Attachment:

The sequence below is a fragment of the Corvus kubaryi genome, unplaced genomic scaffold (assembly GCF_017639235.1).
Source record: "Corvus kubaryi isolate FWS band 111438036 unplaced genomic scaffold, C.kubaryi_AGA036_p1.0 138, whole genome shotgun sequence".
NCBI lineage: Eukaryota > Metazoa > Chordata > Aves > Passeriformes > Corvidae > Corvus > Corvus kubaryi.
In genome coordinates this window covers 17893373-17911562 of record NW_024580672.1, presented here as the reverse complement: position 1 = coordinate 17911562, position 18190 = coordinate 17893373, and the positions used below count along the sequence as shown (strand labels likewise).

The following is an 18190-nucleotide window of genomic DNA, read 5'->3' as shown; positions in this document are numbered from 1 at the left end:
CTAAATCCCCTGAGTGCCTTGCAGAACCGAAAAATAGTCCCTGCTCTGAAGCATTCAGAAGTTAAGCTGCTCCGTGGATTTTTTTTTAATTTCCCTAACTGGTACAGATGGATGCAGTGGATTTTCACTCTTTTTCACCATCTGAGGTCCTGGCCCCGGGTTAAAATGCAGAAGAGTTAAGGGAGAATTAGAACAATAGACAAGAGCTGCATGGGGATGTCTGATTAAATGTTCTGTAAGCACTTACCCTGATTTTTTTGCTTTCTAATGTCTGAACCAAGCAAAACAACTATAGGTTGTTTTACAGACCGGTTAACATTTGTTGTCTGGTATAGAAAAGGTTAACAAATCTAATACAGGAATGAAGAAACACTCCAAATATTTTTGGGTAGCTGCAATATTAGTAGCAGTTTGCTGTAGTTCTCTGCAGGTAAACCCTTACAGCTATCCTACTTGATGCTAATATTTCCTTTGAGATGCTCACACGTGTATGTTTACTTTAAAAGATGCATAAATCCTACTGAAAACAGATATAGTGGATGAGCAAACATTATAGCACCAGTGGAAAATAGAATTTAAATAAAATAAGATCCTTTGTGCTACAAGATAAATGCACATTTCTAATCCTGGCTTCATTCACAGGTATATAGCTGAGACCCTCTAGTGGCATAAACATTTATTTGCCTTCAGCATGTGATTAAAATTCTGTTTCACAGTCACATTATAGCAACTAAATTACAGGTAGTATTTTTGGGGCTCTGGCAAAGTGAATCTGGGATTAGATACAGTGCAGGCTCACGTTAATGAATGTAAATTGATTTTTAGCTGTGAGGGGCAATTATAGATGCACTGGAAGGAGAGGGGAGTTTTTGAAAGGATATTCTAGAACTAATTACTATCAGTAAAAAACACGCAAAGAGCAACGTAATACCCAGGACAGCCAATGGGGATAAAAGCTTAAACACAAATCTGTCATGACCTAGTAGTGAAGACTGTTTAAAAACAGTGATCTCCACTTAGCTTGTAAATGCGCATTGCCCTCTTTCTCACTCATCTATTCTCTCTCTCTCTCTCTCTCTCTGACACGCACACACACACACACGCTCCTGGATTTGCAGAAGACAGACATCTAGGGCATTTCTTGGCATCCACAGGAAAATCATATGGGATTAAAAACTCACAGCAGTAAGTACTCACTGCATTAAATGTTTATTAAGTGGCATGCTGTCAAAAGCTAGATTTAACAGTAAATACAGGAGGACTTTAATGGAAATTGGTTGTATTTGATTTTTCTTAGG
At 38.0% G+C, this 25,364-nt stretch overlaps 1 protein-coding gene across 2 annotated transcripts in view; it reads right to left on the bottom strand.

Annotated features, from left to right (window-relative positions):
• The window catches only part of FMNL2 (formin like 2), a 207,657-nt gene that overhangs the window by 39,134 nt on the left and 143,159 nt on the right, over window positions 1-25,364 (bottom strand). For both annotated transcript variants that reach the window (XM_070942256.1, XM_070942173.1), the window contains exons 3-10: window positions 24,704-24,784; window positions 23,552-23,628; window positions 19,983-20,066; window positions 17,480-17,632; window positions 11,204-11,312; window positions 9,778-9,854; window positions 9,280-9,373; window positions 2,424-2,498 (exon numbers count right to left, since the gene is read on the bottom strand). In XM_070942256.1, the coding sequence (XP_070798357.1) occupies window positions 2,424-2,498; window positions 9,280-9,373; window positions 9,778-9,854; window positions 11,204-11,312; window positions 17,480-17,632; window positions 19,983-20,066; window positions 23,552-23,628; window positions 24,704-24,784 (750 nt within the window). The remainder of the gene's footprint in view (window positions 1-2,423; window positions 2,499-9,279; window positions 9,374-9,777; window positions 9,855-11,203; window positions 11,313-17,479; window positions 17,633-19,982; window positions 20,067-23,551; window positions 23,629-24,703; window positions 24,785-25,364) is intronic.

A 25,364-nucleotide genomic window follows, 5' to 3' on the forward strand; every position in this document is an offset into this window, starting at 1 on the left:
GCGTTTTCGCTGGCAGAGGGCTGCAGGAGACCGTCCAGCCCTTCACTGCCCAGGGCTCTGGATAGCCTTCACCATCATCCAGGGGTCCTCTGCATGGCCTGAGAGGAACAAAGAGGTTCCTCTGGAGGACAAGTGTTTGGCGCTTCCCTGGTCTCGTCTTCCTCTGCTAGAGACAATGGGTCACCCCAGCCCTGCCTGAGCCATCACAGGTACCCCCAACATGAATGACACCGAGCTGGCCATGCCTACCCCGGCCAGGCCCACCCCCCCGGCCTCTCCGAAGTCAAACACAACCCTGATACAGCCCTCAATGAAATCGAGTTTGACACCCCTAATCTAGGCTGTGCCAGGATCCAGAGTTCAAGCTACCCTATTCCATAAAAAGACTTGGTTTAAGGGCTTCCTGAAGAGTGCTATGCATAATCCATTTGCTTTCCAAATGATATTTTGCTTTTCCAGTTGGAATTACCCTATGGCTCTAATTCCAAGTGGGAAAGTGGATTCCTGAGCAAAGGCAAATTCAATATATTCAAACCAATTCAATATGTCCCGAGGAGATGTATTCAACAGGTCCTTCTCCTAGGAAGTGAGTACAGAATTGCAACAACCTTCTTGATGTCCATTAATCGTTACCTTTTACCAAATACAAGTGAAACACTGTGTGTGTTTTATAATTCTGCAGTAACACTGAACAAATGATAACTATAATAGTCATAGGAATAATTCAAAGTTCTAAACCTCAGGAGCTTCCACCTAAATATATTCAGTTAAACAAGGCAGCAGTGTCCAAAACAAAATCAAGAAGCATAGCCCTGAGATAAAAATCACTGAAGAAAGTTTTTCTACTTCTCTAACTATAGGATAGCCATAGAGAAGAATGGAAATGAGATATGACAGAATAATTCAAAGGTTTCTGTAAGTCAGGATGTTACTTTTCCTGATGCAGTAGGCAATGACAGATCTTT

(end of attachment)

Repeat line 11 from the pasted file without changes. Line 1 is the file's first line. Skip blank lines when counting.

GCGTTTTCGCTGGCAGAGGGCTGCAGGAGACCGTCCAGCCCTTCACTGCCCAGGGCTCTGGATAGCCTTCACCATCATCCAGGGGTCCTCTGCATGGCCTGAGAGGAACAAAGAGGTTCCTCTGGAGGACAAGTGTTTGGCGCTTCCCTGGTCTCGTCTTCCTCTGCTAGAGACAATGGGTCACCCCAGCCCTGCCTGAGCCATCACAGGTACCCCCAACATGAATGACACCGAGCTGGCCATGCCTACCCCGGCCAGGCCCACCCCCCCGGCCTCTCCGAAGTCAAACACAACCCTGATACAGCCCTCAATGAAATCGAGTTTGACACCCCTAATCTAGGCTGTGCCAGGATCCAGAGTTCAAGCTACCCTATTCCATAAAAAGACTTGGTTTAAGGGCTTCCTGAAGAGTGCTATGCATAATCCATTTGCTTTCCAAATGATATTTTGCTTTTCCAGTTGGAATTACCCTATGGCTCTAATTCCAAGTGGGAAAGTGGATTCCTGAGCAAAGGCAAATTCAATATATTCAAACCAATTCAATATGTCCCGAGGAGATGTATTCAACAGGTCCTTCTCCTAGGAAGTGAGTACAGAATTGCAACAACCTTCTTGATGTCCATTAATCGTTACCTTTTACCAAATACAAGTGAAACACTGTGTGTGTTTTATAATTCTGCAGTAACACTGAACAAATGATAACTATAATAGTCATAGGAATAATTCAAAGTTCTAAACCTCAGGAGCTTCCACCTAAATATATTCAGTTAAACAAGGCAGCAGTGTCCAAAACAAAATCAAGAAGCATAGCCCTGAGATAAAAATCACTGAAGAAAGTTTTTCTACTTCTCTAACTATAGGATAGCCATAGAGAAGAATGGAAATGAGATATGACAGAATAATTCAAAGGTTTCTGTAAGTCAGGATGTTACTTTTCCTGATGCAGTAGGCAATGACAGATCTTT